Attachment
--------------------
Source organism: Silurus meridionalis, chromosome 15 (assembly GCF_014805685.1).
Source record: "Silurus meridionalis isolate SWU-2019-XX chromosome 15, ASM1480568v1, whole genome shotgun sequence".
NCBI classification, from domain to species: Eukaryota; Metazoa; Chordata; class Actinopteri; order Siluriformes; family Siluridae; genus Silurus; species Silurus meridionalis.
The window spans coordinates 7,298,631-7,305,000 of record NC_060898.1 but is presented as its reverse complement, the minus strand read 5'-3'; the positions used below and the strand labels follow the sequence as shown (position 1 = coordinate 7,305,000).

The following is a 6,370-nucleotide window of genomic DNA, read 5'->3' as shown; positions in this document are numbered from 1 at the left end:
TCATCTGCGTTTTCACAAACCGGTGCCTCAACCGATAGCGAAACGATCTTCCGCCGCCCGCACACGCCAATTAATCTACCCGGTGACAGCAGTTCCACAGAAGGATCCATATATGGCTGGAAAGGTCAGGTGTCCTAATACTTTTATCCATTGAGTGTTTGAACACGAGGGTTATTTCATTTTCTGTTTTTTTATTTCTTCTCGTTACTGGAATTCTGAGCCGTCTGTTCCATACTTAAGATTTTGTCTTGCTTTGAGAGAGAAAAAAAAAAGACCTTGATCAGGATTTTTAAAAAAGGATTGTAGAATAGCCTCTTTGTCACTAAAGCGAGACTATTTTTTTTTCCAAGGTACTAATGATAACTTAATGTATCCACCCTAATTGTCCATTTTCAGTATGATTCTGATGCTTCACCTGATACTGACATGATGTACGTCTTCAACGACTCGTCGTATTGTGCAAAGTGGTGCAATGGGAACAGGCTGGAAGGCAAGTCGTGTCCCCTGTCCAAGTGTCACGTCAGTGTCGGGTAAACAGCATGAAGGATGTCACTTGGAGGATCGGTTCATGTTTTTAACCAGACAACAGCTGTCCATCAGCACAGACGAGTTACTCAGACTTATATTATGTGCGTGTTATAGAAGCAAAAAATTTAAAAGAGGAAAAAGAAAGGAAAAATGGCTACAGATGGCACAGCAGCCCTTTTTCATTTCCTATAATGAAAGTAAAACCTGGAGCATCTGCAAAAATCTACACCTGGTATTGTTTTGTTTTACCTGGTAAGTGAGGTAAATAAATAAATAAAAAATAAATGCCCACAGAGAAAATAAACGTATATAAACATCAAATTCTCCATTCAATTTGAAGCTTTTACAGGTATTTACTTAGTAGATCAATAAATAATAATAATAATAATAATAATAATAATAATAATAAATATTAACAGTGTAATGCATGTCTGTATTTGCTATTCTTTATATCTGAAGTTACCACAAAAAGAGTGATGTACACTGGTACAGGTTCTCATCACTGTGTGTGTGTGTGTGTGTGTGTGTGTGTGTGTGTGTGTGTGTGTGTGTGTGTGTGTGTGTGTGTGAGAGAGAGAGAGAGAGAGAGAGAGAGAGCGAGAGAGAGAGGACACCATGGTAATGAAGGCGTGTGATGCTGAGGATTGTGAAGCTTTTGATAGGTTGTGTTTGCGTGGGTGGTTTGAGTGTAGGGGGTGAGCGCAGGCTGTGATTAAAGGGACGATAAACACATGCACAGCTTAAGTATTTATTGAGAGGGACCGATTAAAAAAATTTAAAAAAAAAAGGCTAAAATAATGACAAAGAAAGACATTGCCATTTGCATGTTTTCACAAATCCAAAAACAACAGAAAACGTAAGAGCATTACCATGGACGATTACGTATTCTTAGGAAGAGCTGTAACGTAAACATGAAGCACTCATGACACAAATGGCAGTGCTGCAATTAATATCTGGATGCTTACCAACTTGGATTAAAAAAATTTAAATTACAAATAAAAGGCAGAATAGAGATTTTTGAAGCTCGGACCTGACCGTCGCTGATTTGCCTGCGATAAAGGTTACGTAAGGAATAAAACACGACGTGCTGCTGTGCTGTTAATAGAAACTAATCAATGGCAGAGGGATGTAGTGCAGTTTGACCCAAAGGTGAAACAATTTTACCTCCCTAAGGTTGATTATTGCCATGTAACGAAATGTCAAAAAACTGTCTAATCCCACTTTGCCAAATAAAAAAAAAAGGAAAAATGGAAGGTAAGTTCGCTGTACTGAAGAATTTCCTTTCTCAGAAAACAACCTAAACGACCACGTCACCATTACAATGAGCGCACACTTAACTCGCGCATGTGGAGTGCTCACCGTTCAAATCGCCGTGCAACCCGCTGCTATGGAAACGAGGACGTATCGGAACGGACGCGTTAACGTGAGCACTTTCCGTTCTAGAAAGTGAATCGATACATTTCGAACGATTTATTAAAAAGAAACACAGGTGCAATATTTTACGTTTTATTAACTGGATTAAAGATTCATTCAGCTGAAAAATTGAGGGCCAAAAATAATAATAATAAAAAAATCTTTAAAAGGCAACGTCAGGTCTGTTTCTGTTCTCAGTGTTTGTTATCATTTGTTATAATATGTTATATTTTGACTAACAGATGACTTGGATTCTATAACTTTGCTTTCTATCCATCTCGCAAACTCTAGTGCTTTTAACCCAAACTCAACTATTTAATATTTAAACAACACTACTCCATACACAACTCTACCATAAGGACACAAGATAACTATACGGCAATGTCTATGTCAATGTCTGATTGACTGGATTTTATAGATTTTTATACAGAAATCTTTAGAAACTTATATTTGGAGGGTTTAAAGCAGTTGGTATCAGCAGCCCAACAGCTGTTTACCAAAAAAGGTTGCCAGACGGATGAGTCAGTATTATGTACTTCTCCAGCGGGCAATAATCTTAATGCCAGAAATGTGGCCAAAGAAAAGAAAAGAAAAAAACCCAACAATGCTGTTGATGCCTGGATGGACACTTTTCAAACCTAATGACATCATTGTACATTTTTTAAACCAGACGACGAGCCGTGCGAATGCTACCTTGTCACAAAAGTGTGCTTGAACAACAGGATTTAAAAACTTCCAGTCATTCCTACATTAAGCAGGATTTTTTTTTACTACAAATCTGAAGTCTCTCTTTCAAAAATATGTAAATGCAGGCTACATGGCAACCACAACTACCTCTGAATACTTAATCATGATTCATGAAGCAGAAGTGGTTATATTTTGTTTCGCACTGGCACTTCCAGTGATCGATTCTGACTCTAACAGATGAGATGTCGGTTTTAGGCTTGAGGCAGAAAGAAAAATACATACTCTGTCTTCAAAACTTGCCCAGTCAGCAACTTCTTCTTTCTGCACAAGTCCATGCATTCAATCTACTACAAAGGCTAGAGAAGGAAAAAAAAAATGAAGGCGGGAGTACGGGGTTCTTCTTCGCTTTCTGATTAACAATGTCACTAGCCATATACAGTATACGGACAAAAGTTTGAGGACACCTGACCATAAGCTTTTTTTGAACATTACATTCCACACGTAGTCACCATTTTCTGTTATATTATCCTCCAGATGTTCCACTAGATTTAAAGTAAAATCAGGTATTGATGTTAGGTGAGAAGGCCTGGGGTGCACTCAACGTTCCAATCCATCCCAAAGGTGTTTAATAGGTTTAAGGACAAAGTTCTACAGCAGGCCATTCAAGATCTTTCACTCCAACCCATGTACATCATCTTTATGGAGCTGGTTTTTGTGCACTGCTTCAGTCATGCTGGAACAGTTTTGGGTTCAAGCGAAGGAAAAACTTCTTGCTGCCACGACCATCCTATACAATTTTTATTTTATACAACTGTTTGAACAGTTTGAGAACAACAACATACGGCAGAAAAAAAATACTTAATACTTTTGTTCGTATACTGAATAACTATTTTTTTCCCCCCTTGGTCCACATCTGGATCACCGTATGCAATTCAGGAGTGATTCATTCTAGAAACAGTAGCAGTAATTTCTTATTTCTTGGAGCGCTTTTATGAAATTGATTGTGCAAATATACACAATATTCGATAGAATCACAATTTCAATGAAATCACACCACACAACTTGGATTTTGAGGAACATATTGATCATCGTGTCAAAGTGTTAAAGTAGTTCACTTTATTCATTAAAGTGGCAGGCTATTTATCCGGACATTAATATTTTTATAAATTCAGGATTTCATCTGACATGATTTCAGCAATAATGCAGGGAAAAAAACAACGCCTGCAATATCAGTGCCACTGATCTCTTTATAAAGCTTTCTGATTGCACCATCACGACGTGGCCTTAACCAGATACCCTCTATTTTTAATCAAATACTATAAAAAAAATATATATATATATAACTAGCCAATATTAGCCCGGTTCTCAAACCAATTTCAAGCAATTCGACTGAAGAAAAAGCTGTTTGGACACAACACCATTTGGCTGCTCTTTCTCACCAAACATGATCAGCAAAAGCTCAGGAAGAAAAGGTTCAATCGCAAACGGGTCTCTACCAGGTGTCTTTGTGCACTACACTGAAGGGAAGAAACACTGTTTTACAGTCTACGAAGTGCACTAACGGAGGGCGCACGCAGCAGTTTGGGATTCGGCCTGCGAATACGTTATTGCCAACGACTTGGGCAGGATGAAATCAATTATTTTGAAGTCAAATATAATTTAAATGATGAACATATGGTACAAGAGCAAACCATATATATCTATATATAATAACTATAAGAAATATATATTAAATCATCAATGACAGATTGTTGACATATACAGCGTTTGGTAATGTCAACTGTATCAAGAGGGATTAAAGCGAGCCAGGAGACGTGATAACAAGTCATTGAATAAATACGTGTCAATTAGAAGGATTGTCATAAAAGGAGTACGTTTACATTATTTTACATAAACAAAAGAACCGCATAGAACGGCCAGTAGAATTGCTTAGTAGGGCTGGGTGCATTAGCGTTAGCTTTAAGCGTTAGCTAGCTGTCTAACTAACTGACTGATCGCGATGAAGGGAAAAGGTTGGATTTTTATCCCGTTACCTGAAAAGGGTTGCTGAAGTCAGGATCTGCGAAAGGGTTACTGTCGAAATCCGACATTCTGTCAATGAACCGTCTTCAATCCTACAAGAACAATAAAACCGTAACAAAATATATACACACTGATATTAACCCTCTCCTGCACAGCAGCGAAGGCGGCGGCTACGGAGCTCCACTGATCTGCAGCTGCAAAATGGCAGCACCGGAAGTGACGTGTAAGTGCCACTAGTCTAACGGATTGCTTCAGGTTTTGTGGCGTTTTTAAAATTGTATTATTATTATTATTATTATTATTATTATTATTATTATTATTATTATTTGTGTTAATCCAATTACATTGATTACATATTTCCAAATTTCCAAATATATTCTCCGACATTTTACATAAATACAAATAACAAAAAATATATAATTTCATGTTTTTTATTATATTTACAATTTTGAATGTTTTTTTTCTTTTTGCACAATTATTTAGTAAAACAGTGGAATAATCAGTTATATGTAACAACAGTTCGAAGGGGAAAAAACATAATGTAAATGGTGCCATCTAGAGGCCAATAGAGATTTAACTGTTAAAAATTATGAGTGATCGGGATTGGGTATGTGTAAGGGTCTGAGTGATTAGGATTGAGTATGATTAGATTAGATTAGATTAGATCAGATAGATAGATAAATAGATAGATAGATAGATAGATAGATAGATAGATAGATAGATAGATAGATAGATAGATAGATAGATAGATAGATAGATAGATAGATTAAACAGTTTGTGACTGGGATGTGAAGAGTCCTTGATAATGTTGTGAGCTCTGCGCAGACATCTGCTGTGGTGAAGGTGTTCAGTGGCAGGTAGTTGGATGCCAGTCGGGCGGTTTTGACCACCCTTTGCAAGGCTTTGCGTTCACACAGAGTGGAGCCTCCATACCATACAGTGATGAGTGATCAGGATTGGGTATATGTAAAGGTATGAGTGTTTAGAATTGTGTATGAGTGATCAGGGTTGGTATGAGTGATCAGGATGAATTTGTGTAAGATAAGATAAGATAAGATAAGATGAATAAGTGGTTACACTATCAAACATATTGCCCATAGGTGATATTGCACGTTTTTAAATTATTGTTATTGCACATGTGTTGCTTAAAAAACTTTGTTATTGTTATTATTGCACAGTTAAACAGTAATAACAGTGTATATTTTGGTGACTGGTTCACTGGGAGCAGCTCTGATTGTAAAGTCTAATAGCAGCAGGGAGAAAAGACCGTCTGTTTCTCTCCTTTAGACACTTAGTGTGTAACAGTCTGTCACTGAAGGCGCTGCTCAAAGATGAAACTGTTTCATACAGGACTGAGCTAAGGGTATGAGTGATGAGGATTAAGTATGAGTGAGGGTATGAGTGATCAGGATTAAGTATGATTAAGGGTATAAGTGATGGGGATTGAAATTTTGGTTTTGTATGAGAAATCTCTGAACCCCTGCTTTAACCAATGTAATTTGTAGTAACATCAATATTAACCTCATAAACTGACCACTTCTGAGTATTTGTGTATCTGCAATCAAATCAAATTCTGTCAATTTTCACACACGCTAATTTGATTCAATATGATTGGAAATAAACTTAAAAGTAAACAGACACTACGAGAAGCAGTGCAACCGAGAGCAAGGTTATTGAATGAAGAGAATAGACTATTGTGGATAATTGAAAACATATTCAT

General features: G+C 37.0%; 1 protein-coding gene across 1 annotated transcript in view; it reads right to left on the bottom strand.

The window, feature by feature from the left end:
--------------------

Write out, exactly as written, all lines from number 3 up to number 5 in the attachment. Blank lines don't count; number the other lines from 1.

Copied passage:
NCBI classification, from domain to species: Eukaryota; Metazoa; Chordata; class Actinopteri; order Siluriformes; family Siluridae; genus Silurus; species Silurus meridionalis.
The window spans coordinates 7,298,631-7,305,000 of record NC_060898.1 but is presented as its reverse complement, the minus strand read 5'-3'; the positions used below and the strand labels follow the sequence as shown (position 1 = coordinate 7,305,000).

The following is a 6,370-nucleotide window of genomic DNA, read 5'->3' as shown; positions in this document are numbered from 1 at the left end: